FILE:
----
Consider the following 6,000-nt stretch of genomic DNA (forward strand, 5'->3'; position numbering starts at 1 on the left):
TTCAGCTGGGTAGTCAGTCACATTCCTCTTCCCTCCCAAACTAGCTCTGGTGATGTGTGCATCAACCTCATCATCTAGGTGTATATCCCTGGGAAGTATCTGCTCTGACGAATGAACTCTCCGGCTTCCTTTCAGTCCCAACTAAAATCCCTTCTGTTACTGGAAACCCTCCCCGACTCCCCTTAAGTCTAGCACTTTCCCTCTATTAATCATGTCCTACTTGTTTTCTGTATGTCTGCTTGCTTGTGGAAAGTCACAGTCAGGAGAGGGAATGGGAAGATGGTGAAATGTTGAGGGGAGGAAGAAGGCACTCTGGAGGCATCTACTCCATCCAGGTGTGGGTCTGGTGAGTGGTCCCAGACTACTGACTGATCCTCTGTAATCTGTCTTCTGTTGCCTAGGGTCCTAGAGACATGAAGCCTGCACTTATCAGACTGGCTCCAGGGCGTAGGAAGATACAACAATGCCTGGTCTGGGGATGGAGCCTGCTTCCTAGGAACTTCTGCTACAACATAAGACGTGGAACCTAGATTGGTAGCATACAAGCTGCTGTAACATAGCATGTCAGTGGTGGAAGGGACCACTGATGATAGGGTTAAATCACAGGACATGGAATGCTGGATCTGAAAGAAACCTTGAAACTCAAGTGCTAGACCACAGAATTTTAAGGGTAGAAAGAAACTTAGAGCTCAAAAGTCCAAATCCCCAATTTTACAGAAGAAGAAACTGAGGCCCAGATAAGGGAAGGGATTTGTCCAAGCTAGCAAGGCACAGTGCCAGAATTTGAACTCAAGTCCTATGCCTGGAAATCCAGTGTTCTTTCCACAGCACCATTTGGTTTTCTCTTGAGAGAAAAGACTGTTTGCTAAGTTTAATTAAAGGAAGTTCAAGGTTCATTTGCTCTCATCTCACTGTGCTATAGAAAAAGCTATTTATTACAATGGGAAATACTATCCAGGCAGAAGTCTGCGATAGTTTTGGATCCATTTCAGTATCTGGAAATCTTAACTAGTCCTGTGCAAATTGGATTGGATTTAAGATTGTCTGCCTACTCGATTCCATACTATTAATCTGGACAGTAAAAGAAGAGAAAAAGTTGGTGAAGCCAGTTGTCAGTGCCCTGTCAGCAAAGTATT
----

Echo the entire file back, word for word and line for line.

Consider the following 6,000-nt stretch of genomic DNA (forward strand, 5'->3'; position numbering starts at 1 on the left):
TTCAGCTGGGTAGTCAGTCACATTCCTCTTCCCTCCCAAACTAGCTCTGGTGATGTGTGCATCAACCTCATCATCTAGGTGTATATCCCTGGGAAGTATCTGCTCTGACGAATGAACTCTCCGGCTTCCTTTCAGTCCCAACTAAAATCCCTTCTGTTACTGGAAACCCTCCCCGACTCCCCTTAAGTCTAGCACTTTCCCTCTATTAATCATGTCCTACTTGTTTTCTGTATGTCTGCTTGCTTGTGGAAAGTCACAGTCAGGAGAGGGAATGGGAAGATGGTGAAATGTTGAGGGGAGGAAGAAGGCACTCTGGAGGCATCTACTCCATCCAGGTGTGGGTCTGGTGAGTGGTCCCAGACTACTGACTGATCCTCTGTAATCTGTCTTCTGTTGCCTAGGGTCCTAGAGACATGAAGCCTGCACTTATCAGACTGGCTCCAGGGCGTAGGAAGATACAACAATGCCTGGTCTGGGGATGGAGCCTGCTTCCTAGGAACTTCTGCTACAACATAAGACGTGGAACCTAGATTGGTAGCATACAAGCTGCTGTAACATAGCATGTCAGTGGTGGAAGGGACCACTGATGATAGGGTTAAATCACAGGACATGGAATGCTGGATCTGAAAGAAACCTTGAAACTCAAGTGCTAGACCACAGAATTTTAAGGGTAGAAAGAAACTTAGAGCTCAAAAGTCCAAATCCCCAATTTTACAGAAGAAGAAACTGAGGCCCAGATAAGGGAAGGGATTTGTCCAAGCTAGCAAGGCACAGTGCCAGAATTTGAACTCAAGTCCTATGCCTGGAAATCCAGTGTTCTTTCCACAGCACCATTTGGTTTTCTCTTGAGAGAAAAGACTGTTTGCTAAGTTTAATTAAAGGAAGTTCAAGGTTCATTTGCTCTCATCTCACTGTGCTATAGAAAAAGCTATTTATTACAATGGGAAATACTATCCAGGCAGAAGTCTGCGATAGTTTTGGATCCATTTCAGTATCTGGAAATCTTAACTAGTCCTGTGCAAATTGGATTGGATTTAAGATTGTCTGCCTACTCGATTCCATACTATTAATCTGGACAGTAAAAGAAGAGAAAAAGTTGGTGAAGCCAGTTGTCAGTGCCCTGTCAGCAAAGTATT